A call that may go unheeded, with fervent Corbyn allies and critics alike already straying from the unity message. The shadow justice secretary Richard Burgon is reminding the PLP that, “Jeremy’s won by a bigger margin this time”, and telling journalists after the speech that he is “relaxed” about how the shadow cabinet is recruited (not a rallying cry for shadow cabinet elections).

“If Jeremy wants to hold out an olive branch to the PLP, work with MPs more closely, he has to look very seriously at that [shadow cabinet elections]; it’s gone to the NEC but no decision has been made,” says Louise Ellman, the Liverpool MP and transport committee chair who has been critical of Corbyn’s leadership. “That might not be the only way. I think he has to find a way of working with MPs, because we’re all elected by millions of people – the general public – and he seems to dismiss that.”

“If he sees it [his victory] as an endorsement of how he’s been operating up until now, the problems which led to the election being called will remain,” Ellman warns. “If we’re going to be a credible party of government, we’ve got to reach out to the general electorate. He didn’t say anything about that in his speech, but I hope that perhaps now he might feel more confident to be able to change direction.”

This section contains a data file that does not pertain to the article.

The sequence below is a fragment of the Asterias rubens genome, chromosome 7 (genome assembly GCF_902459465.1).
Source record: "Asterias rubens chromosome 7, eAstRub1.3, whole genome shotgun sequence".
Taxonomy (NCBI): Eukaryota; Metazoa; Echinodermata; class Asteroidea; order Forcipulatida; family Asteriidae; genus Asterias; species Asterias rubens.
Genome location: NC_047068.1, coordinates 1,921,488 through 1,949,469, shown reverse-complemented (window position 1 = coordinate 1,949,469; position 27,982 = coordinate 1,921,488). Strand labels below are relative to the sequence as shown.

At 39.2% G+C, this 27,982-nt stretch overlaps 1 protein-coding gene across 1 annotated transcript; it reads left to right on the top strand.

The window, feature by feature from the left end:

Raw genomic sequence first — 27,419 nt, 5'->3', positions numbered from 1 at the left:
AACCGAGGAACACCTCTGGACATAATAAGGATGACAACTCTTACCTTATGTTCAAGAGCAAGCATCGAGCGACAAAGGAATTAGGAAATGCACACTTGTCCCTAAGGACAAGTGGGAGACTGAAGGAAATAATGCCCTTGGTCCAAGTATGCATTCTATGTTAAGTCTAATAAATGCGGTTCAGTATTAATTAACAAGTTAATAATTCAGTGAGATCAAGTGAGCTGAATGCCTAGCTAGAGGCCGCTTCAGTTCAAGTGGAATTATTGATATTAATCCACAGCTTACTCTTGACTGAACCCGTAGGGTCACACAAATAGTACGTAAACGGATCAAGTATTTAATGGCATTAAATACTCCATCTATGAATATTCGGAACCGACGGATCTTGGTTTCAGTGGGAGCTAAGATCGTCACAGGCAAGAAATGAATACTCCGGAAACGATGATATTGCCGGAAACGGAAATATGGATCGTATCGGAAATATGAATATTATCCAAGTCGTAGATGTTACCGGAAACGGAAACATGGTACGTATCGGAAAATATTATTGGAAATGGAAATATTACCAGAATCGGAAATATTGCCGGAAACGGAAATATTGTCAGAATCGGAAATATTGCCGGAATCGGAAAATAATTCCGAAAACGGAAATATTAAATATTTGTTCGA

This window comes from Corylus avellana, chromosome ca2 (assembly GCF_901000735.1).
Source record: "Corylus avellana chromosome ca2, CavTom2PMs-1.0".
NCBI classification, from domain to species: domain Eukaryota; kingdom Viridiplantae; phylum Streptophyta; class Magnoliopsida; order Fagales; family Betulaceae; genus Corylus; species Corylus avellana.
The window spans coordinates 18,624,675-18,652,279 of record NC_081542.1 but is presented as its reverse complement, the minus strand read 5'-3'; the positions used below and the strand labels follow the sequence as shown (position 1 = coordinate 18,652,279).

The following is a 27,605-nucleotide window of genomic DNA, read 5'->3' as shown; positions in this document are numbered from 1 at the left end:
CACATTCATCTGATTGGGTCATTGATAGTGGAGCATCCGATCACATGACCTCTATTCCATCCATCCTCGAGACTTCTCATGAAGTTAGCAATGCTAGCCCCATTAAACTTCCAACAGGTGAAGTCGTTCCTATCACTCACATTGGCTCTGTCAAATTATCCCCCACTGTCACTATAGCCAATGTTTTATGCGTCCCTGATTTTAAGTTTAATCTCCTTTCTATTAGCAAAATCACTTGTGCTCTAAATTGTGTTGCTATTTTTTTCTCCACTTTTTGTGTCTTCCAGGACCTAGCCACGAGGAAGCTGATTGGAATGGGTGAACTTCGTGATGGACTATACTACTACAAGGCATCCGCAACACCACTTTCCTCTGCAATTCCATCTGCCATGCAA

Corbyn may have called for cooperation, but his increased mandate (up from his last stonking victory with 59.5 per cent of the vote) is the starkest illustration yet of the gulf between his popularity in Parliament and among members.

The fact that one attempt at a ceasefire in the party’s civil war – by allowing MPs to vote for some shadow cabinet posts – is in contention suggests this gulf is in danger of increasing.

And then where could the party be this time next year? As Osamor warns: “We should not be looking at our differences, because when we do that, we end up thinking it’s a good thing to spend our summer having another contest. And we can’t. We can’t do this again.”

Anoosh Chakelian is deputy web editor at the New Statesman.